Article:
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Dear Admitted Students,
We, the Coalition @Oxy for Diversity & Equity (CODE), would like to congratulate you on your acceptance to Occidental! For those of you who were able to visit this week, you may have become aware of the issues surrounding our campus relating to diversity. Occidental College claims to value being a multicultural campus that reflects the diverse urban setting of Los Angeles. However, this image you have been receiving from the school is not the reality for many of us.
On this blog, you will find a number of statistics about Oxy’s diversity, information about the long history of student activism at Oxy, and our proposed solutions to many of the contributing factors to our problems. For more current personal accounts of racism and other forms of discrimination, please visit http://codeoxy.tumblr.com/.
While Oxy’s commitment to diversity and equity on campus has often come into question, we acknowledge that this is not specific to our school. Wherever you ultimately decide to attend, you will most likely be subject to negative experiences, similar to those you may already have encountered in your lifetime. (See: Diversity at Oxy in comparison to other colleges)
Unique to Oxy, however, is the long history of student activism and community-building to improve our campus and hold our college accountable to its core beliefs: excellence and equity. Since the 1960s, students have advocated for a more diverse multicultural environment. CODE seeks to continue and build upon the legacy of the efforts of past activists, demanding the most of our time here. As you decide which college is right for you, know that CODE is a support network for students of color and we strongly encourage you to come to Oxy and join our efforts.
CODE students and professors
P.S. Also check us out at, https://www.facebook.com/pages/CODE-Oxy/626950517338847
Concerning Blackness and Springfest
I would first like to credit the alumni of Occidental for sharing this narrative with others and myself. This letter would not be possible without their institutional memory and the knowledge concerning Springfest would still be largely forgotten.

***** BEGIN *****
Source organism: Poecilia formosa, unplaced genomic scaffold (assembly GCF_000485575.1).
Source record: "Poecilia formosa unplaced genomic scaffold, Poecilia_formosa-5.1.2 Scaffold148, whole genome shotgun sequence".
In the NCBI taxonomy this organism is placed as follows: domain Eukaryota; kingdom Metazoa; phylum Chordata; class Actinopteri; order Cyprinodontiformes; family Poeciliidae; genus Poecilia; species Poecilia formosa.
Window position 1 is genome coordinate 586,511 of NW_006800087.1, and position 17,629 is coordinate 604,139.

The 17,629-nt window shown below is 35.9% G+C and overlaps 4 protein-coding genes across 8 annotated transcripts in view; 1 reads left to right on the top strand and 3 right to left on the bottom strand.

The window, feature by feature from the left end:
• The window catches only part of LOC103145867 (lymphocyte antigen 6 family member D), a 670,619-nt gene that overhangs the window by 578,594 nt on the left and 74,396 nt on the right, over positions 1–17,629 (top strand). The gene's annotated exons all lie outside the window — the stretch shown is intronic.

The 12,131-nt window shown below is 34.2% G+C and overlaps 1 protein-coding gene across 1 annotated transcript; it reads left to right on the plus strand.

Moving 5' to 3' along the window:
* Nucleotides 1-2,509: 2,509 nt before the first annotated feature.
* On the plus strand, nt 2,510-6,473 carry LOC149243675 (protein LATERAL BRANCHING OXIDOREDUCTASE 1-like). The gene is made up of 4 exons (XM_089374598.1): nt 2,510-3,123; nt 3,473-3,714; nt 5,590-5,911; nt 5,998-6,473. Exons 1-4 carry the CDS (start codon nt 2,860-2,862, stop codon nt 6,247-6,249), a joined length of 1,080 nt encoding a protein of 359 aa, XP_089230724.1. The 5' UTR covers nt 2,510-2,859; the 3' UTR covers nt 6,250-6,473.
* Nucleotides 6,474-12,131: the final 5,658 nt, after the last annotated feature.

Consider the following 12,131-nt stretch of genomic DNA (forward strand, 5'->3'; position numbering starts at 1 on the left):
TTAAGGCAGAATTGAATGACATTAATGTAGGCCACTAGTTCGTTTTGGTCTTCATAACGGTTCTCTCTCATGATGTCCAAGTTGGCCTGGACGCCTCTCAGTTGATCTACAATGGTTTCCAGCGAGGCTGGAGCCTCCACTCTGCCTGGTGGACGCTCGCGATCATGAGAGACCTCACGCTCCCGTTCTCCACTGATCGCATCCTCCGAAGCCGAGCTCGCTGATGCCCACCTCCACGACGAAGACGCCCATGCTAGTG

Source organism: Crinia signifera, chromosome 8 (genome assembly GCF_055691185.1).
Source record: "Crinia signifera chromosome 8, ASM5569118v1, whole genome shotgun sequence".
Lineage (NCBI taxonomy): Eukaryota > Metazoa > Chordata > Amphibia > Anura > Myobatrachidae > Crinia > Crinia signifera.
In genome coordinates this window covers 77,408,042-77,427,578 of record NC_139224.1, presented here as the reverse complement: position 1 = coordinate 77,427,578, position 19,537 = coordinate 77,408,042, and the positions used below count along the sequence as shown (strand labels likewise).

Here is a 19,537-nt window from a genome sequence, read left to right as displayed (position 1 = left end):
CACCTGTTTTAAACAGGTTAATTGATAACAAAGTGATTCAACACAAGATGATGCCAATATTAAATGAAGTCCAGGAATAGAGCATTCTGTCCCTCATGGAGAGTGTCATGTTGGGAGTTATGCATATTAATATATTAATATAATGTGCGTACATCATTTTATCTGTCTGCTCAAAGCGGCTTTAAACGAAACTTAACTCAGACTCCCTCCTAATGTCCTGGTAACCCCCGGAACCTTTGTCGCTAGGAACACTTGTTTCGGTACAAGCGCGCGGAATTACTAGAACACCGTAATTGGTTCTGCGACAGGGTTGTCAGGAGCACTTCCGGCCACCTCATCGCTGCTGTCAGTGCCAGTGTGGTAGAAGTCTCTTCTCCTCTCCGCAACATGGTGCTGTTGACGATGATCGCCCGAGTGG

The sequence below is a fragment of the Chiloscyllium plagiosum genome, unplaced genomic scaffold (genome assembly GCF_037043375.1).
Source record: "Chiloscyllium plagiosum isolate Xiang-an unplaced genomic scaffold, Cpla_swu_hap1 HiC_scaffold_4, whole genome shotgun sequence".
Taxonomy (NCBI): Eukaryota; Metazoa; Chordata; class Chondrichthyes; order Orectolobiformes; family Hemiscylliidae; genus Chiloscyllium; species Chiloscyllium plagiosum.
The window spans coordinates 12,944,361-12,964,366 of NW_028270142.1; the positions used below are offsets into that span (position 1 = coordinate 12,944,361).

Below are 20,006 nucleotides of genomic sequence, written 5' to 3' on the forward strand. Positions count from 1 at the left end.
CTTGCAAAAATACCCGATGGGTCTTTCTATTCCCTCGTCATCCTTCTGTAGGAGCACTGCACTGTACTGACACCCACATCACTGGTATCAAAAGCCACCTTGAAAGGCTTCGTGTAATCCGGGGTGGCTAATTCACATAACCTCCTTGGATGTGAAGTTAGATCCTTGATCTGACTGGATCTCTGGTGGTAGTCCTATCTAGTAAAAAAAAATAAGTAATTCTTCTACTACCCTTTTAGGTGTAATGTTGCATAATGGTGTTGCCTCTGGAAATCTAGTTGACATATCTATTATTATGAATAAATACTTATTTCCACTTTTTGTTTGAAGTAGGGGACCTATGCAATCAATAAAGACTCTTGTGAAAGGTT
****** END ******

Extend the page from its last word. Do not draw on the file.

As everyone on campus knows, this year’s Springfest is featuring hip-hop artist Talib Kweli. Known for his socially conscientious lyrics, as well as his frequent collaborations with Mos Def, Talib Kweli is a well-respected artist within the genre.
Also of note, Talib Kweli performed at Occidental in 2006 during one of the series of events known as “The Exploration of Blackness,” which preceded and evolved into Springfest. The “Exploration of Blackness,” as indicated through the title, was a two-week long series of events dedicated to understanding the culture, nuances, and struggles of the Black Diaspora. These events include, but are not limited to, lectures by Angela Davis, performances and talks by Talib Kweli and Lupe Fiasco, as well as public viewings of both The Boondocks and Spike Lee’s Bamboozled in the quad. “Exploration of Blackness” received widespread support from the student body, cultural clubs, faculty, and administration before it transitioned to the Springfest we are currently familiar with.
While the conventional criticism of Springfest programming board’s seemingly monotonous selection of hip-hop artists year after year is somewhat ironic, especially considering the origins of Springfest are rooted within Blackness, it is not unexpected. Springfest has been divorced from its radical Blackness social justice beginnings. As a result, it is no longer conceived as an event dedicated to helping foster campus-wide understanding of Black identity, but rather a concert to turn up at.
Of course, this is not to say we should not have concerts with a diverse range of musical genres and acts. I would argue for more diverse music beyond hip-hop for Oxy concerts.
However, we should not forget the history and original purpose of what once was explicitly Black radical programming at Oxy. As this campus continues to wrestle over issues over race, ethnicity, class, gender, and sexuality, it is imperative that we look to the past to try and resurrect the once-progressive soul of the college. Going to a Macklemore or Talib Kweli concert is not enough to engage in critical discussion and action regarding prominent (and inescapable) social issues.
Class of 2014
One thing is clear: the packed ASOC-sponsored forum in Choi Auditorium on Thursday, Feb 27, reiterated the need for an Office of Diversity and Equity led by a Vice President or Chief Diversity Officer. The discussion can be organized in terms of several themes: a lack of coordination; a lack of response to serious allegations; and a lack of expertise. Organizing the evidence from the meeting in this way reiterates that the problem at hand is not a question of individual goodwill across scattered offices. It is a question of effective structuring to ensure that a team of employees will devote all of their energy solely to ensuring that excellence and equity are sustained campus-wide.